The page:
Thursday, December 25, 2003

Christmas Day

I spent Christmas Day with my best friend Anna and her extended family. I love bizarre holiday gatherings, and this one fit the bill perfectly.
Anna's mom is one of those beautiful older ladies who should be on TV commercials with her handsome husband, selling old folks crap like denture creme, motorized, bendable mattresses, Rascal scooters, funeral insurance, fiber, Ensure, the Clapper and long distance phone services. They make old age seem really appealing.
Alas, the mom is apparently starting an early salute to senility. She gave me a bottle of clam juice for Christmas.
You read that right. Clam juice.
Seems to me, that gesture puts her about 2 degrees away from pushing a shopping cart full of crap up Main Street, mumbling to herself about alien abduction.
Anna's daddy is a minister. He'd make the perfect movie minister, like a cross between Charlton Heston and Billy Graham.
Anna's husband Brad has a very sweet brother from Houston named Greg, whose lifestyle has left his mind very similar to Ozzie Osburne's. He's sweet and harmless, but his brain's been fried to a crisp. He was there with his wife and her kids, whom I dubbed Morticia and Wednesday.
Morticia is in 9th grade and totally Goth.
She's about 5'3" and weighs 67 pounds, black eye liner and all. Her skin is the same shade as skim milk, and she wore a casual black ensemble with a skull and assorted satanic runes printed on the shirt. A pair of black, 40-pound Doc Marten jack boots completed the look.
She did not talk. Mostly she stared. For variety, she'd stiffen up and stare at the floor.
The other daughter was a pudgy 6th grader. She's just starting to tiptoe into the Goth look, but her face was still human colored and she sported no obvious satanic or death themed accessories, piercings or tatts. Yet. The juxtaposition of Anna's minister daddy and perfect pastor's wife mom next to the Addam's Family kids in the group photos should be priceless. I want to frame my copy.
Before dinner, Anna's dad read aloud a passage about Mary, Joseph and the archangel Gabriel, and the miracle of the immaculate conception, yadda, yadda, yadda.
The Goth girls listened in shock, like wicked witches from Oz being squirted with a Super Soaker filled with ice water.
Then before dinner, we all formed a circle and prayed.
Alas, my prayerful reverence was distracted by watching the Hell Sisters, standing there twitching like Linda Blair about to spew pea soup.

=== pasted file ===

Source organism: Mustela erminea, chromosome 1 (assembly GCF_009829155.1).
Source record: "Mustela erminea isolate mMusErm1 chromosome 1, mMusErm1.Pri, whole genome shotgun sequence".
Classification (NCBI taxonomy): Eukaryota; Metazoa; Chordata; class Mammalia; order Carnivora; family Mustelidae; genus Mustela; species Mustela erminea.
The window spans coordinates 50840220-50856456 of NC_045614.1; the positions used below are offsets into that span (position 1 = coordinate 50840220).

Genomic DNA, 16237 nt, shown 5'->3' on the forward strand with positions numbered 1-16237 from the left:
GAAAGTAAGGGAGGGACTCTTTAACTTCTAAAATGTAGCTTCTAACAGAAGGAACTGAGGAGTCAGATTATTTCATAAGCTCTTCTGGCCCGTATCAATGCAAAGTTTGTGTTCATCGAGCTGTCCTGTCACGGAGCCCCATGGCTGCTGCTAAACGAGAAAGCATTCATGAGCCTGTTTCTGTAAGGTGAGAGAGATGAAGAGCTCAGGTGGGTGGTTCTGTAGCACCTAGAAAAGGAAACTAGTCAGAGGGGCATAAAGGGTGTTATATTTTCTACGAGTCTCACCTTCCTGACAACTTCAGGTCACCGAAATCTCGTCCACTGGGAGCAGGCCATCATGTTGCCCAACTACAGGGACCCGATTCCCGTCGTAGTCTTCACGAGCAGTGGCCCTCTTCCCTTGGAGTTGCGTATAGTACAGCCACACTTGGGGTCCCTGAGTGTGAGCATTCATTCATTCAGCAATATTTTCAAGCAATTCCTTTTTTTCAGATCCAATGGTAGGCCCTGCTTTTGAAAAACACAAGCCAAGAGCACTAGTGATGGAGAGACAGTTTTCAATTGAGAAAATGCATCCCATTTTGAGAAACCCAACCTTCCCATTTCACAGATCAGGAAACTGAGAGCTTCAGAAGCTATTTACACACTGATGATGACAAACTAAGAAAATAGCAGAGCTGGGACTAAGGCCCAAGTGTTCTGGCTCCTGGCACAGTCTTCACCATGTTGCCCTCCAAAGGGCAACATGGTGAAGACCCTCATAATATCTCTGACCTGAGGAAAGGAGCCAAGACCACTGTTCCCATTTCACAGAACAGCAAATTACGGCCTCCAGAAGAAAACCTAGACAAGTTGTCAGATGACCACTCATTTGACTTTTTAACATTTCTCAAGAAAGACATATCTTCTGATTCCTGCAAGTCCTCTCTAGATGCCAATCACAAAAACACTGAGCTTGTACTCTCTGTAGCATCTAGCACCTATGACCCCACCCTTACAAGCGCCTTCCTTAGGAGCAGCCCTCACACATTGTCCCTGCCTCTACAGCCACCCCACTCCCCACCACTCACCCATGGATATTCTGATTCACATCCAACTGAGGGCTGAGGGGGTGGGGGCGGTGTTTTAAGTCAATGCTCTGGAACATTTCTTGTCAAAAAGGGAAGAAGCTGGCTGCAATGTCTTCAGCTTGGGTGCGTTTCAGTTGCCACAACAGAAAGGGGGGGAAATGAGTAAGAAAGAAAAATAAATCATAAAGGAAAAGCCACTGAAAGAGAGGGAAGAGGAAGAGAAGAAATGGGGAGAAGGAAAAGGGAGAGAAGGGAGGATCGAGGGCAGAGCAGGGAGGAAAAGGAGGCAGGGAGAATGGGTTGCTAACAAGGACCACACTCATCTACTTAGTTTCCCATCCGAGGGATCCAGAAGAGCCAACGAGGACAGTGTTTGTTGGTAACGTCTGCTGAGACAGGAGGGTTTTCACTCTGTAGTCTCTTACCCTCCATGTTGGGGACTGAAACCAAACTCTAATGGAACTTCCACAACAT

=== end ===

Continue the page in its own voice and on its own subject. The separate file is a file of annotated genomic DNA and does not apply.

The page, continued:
The grand finale was the cake Anna's mom brought for dessert.
It was a white sheet cake with, "Happy Birthday Jesus" written in chocolate icing on top, with a single white candle stuck in it. Oy vey.
Even I, as a lapsed Catholic, thought the birthday cake for Jesus was over the top, and it's hard to outdo a Catholic in terms of religious schmaltz.
I was sitting across from the Satanic sisters when the candle was lit and we were all prompted to sing, "Happy Birthday" to Jesus.
The Goth tots' reactions were priceless. The pre-Goth pudgy one just sort of giggled, but Morticia stared straight ahead in stunned silence, with ice crystals forming on her aura.
Then we all started eating our 15,000 carbohydrate gram dinner, which was fabulous.
I'm scared to check, but I'd guess my glucose level is about 450 now, four hours later. It was 86 when I left my house to go to Anna's. Hello ketoses, goodbye toes!
After dinner, I felt sorry for Morticia, who was sitting in a catatonic state on the couch, no doubt hearing the voices of Satan and Jesus bickering in her head.
So I asked Anna to find her a book on vampires or other horror so she could entertain herself. Anna found her, "Twelve," a fairly dark, creepy novel written by a young kid out of NYC. Morticia found solace in the pages, and we all felt better for it.
Anna's 7-year-old son, Andrei, was in charge of the video camera. Methinks his youthful cinema verite camera style will lend itself perfectly to the event.
Whew. What a day.
Tomorrow is Christmas in Austin with my family of origin.
My nephews are extremely All American boys with no Gothic tendencies. No clergy will be present. Entertainment will have to center on my 91-year-old mother's sherry inspired running monologues, that skip between 1942 and 2003, sans
This may require a couple of stiff vodka and clam juice cocktails.

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